• JustSaying

          Conclusion can be drawn from what other people say. Author has done the same. If, according to author(who has based his article on what Karnad has said) some of the decisions taken and comments made were highly detrimental to India’s interest,safety and sovereignty then it is OK for him to demand what he is demanding.

          • Jitu

            If they took decisions and made policies detrimental to the interest of nation, they should be persecuted for treason. But if they made comments, which suggest their wrong intention but does not prove much beyond that, I doubt it is logical or even legally possible to even make a case against them.

            Like I have said, the article does not bother showing us how the accused are culprits. If there is a case there, as the headline screems… it seems weak.

          • JustSaying

            I am not commenting what Mr Ahmed has said is right or wrong. I am pointing out, it is all right for Mr.Ahmed to say what he is saying if he thinks he is right.

          • bmniac

            The use of the word persecute for prosecute clearly shows who should take the advice!

          • Jitu

            Thanks for pointing out your ignorance. 🙂
            Do look up persecution and prosecution to know the difference. I wrote exactly what I meant. What you read it as, or what you think I meant… is not my problem. 🙂 🙂

            As to the need for an editor… my comment is not being read by hundreds. His article is.
            Or… if you think his article deserves no more attention than my comment does… I have nothing to say. 🙂 🙂

          • Jitu

            Here you go. Now will Mr. Tufail Ahmed ask to bring Shri Modi to trial for saying this??

            Think about it. How is Shri Modi statement any different from the ones quoted by Mr. Ahmen in the article above. IF we are to put people on trial for every obscure statement they make… then Shri Modi is guilty too.

            The point is…. it’s not what people say( unless it is forbidden by law) that should decide whether or not we should put them on trials but the policies they make and the actions they take.

            That is why I called this article above BS.

            https://uploads.disquscdn.com/images/7e7e61b66fadac26bc39b8202999aa49b792a11ab54e464d8099cfb4fd124cd5.jpg

    • bmniac

      The advice “please get someone to edit your article before they get published” may be needed but from your comment you need it much more. The article does exaggerate quite a bit perhaps to make a point.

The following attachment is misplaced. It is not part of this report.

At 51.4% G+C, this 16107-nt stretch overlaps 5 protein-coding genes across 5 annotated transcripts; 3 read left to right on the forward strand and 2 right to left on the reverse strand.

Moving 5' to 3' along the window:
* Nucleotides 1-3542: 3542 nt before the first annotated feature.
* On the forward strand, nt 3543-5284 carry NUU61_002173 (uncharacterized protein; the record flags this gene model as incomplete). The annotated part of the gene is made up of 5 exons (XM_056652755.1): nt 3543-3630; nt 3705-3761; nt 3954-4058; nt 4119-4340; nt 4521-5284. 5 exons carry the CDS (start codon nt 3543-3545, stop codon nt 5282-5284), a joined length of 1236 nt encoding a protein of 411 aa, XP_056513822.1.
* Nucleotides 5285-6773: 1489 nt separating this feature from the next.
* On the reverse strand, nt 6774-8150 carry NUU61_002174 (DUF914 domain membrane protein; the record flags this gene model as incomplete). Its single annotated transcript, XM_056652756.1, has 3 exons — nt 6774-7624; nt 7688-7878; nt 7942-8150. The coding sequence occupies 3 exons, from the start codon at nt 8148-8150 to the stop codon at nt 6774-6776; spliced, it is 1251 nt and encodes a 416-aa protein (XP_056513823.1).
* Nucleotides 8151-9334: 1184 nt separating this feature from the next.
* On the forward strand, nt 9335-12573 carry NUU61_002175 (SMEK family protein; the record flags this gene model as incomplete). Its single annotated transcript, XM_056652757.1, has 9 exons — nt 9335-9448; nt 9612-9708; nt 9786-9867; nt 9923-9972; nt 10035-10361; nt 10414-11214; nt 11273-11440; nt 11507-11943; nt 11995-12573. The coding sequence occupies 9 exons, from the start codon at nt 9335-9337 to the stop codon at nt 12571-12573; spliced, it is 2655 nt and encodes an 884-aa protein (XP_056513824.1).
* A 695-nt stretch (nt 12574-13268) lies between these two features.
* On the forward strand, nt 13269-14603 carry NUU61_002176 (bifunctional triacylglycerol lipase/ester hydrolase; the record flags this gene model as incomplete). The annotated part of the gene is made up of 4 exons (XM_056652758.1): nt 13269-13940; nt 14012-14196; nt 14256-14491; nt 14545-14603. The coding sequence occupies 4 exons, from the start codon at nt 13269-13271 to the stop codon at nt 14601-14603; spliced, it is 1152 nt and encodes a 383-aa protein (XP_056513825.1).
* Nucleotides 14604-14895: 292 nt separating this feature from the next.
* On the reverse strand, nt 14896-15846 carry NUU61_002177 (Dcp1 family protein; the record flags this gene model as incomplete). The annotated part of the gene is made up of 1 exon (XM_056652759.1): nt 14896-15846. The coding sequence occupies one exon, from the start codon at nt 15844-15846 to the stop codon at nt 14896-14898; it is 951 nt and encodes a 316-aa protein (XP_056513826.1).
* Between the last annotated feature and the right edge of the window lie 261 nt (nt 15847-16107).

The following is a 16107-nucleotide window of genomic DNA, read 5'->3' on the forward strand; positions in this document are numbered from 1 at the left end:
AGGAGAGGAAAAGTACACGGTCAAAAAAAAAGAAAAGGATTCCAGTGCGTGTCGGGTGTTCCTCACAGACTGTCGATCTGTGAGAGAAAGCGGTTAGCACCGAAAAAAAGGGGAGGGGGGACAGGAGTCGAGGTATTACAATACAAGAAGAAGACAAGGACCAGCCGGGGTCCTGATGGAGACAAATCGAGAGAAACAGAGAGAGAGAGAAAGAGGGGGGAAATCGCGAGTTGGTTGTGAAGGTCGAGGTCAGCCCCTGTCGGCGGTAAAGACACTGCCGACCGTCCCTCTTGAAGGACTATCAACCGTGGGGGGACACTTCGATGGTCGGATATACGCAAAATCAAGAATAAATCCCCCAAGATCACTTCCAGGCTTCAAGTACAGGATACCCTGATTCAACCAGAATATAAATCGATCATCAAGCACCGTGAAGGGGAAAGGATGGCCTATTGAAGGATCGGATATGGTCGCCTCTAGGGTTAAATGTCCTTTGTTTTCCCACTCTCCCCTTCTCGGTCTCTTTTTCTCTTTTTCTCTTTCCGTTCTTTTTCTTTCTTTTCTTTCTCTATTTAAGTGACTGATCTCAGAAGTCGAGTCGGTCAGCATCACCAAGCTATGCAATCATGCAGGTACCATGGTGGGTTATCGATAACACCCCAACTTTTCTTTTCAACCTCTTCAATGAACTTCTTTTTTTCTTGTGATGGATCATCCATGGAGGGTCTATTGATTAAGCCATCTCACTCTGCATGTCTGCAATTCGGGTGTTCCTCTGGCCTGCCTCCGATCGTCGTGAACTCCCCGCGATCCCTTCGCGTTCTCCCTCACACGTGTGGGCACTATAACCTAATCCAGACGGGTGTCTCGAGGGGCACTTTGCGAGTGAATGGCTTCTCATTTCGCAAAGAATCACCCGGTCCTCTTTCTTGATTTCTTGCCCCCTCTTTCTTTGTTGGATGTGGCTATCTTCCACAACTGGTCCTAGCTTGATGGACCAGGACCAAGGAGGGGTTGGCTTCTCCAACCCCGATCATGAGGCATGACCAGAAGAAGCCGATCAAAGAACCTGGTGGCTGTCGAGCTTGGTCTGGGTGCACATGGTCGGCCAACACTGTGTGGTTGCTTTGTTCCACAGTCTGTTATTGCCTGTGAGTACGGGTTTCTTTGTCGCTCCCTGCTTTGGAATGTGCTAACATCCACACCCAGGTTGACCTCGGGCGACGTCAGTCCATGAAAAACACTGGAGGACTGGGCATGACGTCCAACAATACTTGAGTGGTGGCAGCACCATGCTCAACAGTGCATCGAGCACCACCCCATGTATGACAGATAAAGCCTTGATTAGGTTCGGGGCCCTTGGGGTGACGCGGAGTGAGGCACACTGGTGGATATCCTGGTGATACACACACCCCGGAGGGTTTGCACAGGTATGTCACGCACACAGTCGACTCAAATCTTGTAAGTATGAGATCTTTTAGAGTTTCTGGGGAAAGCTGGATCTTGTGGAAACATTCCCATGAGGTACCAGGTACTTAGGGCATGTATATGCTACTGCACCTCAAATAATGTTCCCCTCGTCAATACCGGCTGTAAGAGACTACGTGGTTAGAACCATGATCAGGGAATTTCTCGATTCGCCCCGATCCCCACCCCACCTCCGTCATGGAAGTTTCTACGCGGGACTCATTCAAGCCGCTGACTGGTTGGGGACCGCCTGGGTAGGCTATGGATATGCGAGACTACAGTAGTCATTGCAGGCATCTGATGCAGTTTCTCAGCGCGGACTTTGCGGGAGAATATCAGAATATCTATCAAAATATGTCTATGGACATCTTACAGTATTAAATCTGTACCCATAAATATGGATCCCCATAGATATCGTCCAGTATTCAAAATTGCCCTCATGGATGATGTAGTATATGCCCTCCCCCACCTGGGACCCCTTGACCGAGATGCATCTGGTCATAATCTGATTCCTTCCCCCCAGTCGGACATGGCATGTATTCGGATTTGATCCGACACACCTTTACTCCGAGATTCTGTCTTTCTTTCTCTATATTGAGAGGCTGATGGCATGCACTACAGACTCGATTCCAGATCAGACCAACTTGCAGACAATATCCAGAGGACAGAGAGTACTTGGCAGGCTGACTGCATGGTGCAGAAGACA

• Jitu

        Exaggeration, digression, whataboutery, smoke-screens… these are hallmarks of the secular liberals who rely on diversionary tactics to deflect from more important issues.

        Am actually glad, I had the sense to question (t)his article much before Tufail’s anti-Hindu leanings and his hypocrisy came to fore. It just confirmed what I merely doubted and questioned… That this is a red herring meant to send us on a wild-goose chase.

  • Arun

    While call for a trial does not impress me and generally I find myself in agreement with Mr. Bharat Karnad, there is one point though that flummoxes me – for a leadership that is so diffident almost to the point of suffering from a severe inferiority complex when serving as India’s representatives on the world stage, what accounts for the very same leadership’s super self confidence and super success in maintaining their hold on power and policy within India ?
    To say that we have been hamstrung ourselves with “gandhian ” “ethical” norms is really missing the point. No gandhian norms and no ethics stops this leadership from pursuing power and exercising hegemony once they have it, and even when they formally lose it, exercise it through moles and proxies, within India and over the Indian population.
    We need to introspect here.

  • $ƱᶆαЙ

    awesome

  • Akshaya Kumar Patra

    Is this Menon is progeny of the infamous Menon of Nehru era,seems like a China mole.How abt hanging d pictures of these gaddars in Toilet basi.Definitely a better idea!

  • Looky

    India witnessed the greatest scams during UPA tenure, Commonwealth Scams, 2G, Coal gate, Augusta, to name a few.